The solid preparation of the present invention, which is obtained by adding an organic acid (particularly, tartaric acid) to an active ingredient having a low solubility at a neutral pH range but showing an increase in solubility at a pH higher or lower than pH 7, is improved in absorption of the active ingredient and reduced in fluctuations of its blood level.
As the tartaric acid, isomers such as d-tartaric acid, L-(+)-tartaric acid and racemic tartaric acid may be used. Of these, d-tartaric acid, especially Pharmacopoeia grade is preferred.
Existence of 0.1 time molar amount (18.3 mg) of tartaric acid together with 500 mg of sitafloxacin (as an anhydrate) brings about marked improving effects for promoting dissolution of sitafloxacin. It has been revealed that the effect becomes maximum when 0.5 time molar amount (92 mg) of tartaric acid is used in combination with 500 mg of sitafloxacin. Accordingly, tartaric acid is preferably added in an amount of 0.1 to 1 mole, preferably 1/6 mole to 0.7 mole, more preferably 0.25 to 0.5 mole, especially about 0.5 mole to 1 mole of a quinolone compound, particularly sitafloxacin.
The solid tartaric-acid-containing sitafloxacin preparation according to the present invention can be prepared using, as the other ingredients, ordinarily employed additives. Examples include excipients such as lactose, corn starch, mannitol and dibasic calcium phosphate, disintegrators such as crystalline cellulose, cros carmellose sodium, low-substitution hydroxypropyl cellulose, carboxymethyl cellulose calcium, carboxymethyl cellulose and carboxymethyl cellulose sodium, lubricants such as magnesium stearate, calcium stearate, sodium stearate, fumaric acid and hardened oil, coating agents such as macrogol and titanium oxide, binders such as hydroxypropyl cellulose, polyvinyl alcohol and hydroxypropylmethyl cellulose, and fluidizing agents such as talc. In practice, a solid preparation may be prepared in a conventional manner by using them in combination as needed.
Capsules can be prepared by the powder filling method, that is, a method of mixing an excipient, active ingredient, disintegrator, lubricant and fluidizing agent with tartaric acid and then filling capsules with the resulting mixture; or the granule filling method, that is, a method of forming granules from an excipient, base medicament (active ingredient) and binder (these granules may be coated), adding a disintegrator, lubricant, fluidizing agent and tartaric acid and filling capsules with the resulting mixture. In this case, tartaric acid may be added after granulation separately from the others and if necessary, coating. Tartaric acid mixed with the active ingredient may be granulated. Upon preparation of the granules, either dry granulation or wet granulation may be adopted.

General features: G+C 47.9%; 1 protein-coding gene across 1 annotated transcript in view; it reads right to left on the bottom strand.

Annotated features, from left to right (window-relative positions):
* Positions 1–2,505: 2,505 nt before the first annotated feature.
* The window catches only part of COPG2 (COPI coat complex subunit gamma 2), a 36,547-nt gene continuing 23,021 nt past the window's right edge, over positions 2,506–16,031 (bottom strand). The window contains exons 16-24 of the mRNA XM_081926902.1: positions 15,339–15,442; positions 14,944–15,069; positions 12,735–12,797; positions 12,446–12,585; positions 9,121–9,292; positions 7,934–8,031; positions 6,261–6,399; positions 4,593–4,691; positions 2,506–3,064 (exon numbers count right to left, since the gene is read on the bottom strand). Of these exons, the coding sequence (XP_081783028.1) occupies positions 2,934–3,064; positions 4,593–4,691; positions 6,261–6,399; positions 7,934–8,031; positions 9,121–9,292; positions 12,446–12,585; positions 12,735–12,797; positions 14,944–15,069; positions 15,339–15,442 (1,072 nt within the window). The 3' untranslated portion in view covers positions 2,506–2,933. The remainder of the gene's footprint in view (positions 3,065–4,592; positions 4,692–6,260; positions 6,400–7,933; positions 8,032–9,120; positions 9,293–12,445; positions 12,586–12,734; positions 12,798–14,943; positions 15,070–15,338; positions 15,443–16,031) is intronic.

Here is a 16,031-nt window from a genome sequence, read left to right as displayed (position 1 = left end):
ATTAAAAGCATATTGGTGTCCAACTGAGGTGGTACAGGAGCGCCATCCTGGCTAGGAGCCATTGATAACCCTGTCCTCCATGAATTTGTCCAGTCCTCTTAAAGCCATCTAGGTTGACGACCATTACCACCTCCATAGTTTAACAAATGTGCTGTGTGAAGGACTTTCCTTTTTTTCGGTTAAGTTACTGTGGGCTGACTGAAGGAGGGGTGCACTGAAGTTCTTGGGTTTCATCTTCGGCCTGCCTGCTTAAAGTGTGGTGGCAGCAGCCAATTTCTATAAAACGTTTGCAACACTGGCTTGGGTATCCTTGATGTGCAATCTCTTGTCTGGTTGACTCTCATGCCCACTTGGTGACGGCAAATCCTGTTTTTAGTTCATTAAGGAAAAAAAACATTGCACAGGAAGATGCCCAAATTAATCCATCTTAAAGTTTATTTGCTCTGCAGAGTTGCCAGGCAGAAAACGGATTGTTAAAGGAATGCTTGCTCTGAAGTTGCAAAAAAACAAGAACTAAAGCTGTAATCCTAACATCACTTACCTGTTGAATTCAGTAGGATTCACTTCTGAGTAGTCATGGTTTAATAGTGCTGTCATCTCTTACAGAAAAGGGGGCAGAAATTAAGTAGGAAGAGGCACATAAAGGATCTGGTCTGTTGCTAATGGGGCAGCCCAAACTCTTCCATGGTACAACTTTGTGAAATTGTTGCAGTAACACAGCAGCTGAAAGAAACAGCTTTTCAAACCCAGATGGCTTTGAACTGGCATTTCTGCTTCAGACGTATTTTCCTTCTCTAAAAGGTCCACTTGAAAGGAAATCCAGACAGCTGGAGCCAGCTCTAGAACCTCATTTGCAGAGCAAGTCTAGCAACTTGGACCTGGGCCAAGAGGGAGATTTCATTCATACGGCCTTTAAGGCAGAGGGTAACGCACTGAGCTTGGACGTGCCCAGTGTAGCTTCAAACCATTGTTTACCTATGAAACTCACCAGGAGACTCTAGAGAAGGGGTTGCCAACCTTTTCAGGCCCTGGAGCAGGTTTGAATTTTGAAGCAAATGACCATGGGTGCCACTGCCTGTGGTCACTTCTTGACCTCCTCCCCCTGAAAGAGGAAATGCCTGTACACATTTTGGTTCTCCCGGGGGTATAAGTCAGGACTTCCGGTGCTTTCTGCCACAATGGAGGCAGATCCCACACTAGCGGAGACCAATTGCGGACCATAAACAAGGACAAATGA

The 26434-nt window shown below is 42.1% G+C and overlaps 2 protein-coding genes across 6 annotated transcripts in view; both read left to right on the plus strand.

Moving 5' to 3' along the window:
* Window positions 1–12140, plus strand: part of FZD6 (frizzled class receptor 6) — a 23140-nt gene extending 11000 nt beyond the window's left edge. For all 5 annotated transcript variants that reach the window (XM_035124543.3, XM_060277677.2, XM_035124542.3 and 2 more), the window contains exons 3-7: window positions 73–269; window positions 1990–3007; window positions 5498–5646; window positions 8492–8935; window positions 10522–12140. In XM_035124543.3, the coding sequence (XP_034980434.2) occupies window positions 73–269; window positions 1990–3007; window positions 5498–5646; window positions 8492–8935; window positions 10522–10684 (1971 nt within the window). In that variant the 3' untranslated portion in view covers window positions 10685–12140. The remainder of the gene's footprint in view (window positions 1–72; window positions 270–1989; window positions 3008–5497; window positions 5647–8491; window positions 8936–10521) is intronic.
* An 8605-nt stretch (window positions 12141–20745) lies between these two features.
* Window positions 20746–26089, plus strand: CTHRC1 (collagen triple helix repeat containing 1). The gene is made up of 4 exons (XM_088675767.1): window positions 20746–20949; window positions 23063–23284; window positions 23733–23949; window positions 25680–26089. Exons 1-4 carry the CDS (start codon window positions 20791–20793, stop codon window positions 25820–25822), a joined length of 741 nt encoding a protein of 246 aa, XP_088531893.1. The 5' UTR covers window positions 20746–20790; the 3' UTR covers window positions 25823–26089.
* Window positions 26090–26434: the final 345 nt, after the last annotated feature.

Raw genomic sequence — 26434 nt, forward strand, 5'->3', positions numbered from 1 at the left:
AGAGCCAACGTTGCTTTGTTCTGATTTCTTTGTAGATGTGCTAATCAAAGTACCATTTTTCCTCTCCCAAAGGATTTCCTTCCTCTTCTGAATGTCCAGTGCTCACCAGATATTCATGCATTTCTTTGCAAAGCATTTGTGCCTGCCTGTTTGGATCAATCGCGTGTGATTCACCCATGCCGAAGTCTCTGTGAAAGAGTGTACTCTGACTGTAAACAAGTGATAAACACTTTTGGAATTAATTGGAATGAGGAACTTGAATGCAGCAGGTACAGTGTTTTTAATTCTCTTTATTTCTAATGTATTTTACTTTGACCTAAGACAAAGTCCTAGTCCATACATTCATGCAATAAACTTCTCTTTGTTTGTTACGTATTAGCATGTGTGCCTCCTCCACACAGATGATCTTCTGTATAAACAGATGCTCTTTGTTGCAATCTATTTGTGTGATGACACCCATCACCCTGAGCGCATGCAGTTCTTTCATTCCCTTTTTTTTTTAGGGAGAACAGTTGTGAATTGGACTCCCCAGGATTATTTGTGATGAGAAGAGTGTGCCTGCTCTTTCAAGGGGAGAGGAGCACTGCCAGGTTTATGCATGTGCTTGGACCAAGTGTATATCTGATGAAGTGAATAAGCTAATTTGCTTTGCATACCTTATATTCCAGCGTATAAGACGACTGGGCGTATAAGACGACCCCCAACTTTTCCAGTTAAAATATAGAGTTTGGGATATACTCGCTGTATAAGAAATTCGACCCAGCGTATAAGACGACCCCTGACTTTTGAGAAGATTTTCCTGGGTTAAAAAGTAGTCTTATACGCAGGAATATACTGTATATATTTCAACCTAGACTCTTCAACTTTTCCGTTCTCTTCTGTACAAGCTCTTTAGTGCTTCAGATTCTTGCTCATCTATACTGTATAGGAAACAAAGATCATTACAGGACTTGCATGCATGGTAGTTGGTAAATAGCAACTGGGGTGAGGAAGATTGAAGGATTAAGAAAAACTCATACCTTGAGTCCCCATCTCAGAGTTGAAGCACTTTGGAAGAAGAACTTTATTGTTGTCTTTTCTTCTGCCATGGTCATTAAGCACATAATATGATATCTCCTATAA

As capsules, ordinarily employed ones can be used in this invention. For example, they may be prepared from the shell of gelatin, hydroxypropyl cellulose or starch. Of these, use of gelatin capsules is preferred.
Tablets may be formed by either one of a method of mixing an excipient, active ingredient, disintegrator, lubricant and fluidizing agent with tartaric acid and compressing the resulting mixture directly into tablets; or a method of preparing granules from an excipient, active ingredient and binder (these granules may be coated), adding tartaric acid and the other ingredients to the resulting granules and compressing the resulting mixture into tablets. In the latter case, similar to the formation of granules for capsules, tartaric acid may be granulated or tartaric acid and active ingredient are granulated together. To the thus obtained bare tablets, a coating agent may be applied. The above-described methods for preparing capsules or tablets are offered as exemplary only and the preparation process of the solid preparation of the present invention is not limited by them.